By: Joe Strupp
A Texas town has banned newspaper racks along an historic district that includes its city hall, a move that will affect at least 32 papers and shoppers, including the Fort Worth Star-Telegram, that paper reported.
?Saying the racks are unsightly, the [Grapevine, Tex.] City Council voted 5-2 to ban them on public property on historic Main Street from Dallas Road north to Northwest Highway,? the paper reported. ?Many of the newspapers are in front of City Hall and are advertising circulars. Newspapers have until Thursday to remove the racks or face a $100 daily fine.?
The Star-Telegram adds that: ?After hearing from area merchants, Councilwoman Sharron Spencer and Councilman Mike Lease led the drive to get rid of the racks, saying they clutter the sidewalks.?
“The [racks] are pink, purple, yellow, green ? any color under the rainbow,” Spencer told the paper. “Having chartreuse and polka-dotted newspapers out there doesn?t quite fit with the historic look of downtown.”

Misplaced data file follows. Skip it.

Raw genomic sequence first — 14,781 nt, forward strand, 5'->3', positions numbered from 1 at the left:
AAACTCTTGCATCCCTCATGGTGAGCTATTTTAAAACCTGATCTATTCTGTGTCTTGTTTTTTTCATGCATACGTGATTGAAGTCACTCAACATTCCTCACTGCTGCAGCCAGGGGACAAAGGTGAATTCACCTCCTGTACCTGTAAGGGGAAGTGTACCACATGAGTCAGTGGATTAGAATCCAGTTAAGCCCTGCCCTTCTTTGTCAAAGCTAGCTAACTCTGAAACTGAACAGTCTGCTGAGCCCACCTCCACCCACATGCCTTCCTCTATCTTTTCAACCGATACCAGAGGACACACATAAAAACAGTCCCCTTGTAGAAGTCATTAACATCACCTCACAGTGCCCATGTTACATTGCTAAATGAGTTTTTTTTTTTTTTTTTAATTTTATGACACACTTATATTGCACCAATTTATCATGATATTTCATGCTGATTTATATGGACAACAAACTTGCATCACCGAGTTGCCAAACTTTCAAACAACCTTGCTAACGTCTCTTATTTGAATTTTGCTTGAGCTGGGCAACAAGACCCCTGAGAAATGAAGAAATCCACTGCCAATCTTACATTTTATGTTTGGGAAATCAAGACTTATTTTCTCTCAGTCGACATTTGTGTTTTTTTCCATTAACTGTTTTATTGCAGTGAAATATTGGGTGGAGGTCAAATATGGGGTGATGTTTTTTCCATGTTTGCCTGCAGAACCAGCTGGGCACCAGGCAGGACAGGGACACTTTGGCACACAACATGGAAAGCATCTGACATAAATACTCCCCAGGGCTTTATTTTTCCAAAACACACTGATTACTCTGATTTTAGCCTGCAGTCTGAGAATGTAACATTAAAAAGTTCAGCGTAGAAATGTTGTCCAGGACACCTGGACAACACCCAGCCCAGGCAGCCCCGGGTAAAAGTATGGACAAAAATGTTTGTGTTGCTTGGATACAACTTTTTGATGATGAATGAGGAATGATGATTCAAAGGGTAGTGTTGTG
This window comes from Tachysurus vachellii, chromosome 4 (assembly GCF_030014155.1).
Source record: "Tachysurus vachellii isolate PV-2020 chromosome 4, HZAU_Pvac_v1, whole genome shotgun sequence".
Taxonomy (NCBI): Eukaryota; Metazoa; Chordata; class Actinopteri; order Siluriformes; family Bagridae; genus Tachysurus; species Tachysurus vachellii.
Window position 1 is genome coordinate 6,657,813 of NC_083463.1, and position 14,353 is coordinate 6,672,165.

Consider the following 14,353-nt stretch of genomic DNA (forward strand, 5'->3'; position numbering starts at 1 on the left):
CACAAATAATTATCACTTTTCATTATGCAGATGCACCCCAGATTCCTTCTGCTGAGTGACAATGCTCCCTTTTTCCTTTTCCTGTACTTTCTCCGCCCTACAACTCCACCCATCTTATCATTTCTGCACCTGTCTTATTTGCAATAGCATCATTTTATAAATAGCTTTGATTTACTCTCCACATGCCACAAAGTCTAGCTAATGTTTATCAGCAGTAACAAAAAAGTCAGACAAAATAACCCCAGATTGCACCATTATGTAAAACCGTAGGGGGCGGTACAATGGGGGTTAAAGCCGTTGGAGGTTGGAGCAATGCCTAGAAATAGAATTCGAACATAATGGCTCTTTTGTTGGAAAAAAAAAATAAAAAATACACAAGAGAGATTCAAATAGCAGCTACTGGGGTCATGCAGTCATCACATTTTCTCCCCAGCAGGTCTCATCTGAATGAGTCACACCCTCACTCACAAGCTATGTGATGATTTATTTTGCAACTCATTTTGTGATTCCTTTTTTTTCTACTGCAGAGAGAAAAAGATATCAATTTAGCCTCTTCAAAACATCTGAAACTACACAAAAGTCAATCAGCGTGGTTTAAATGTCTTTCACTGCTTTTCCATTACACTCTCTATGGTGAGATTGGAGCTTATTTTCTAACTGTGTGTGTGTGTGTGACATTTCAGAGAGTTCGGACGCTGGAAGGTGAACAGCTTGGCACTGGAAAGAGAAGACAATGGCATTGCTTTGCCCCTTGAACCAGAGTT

The story noted that owners of the racks can put them on private property downtown if the property owner agrees.
Council members Darlene Freed and C. Shane Wilbanks voted against the ban. Freed said she worries that moving the racks might violate the First Amendment, and she said she wishes the council had talked with the newspaper owners before voting.
“This type of legislation is far more reaching than Grapevine, Texas, and I am not interested in getting ourselves involved in lawsuits,” Freed said.
Other cities in North Texas have approved similar rules, the Star-Telegram reported, adding, ?Fort Worth and Dallas have rules about the location, size and characteristics of racks. Last year, the Fort Worth City Council adopted an ordinance regulating the location, size and number of news racks downtown.?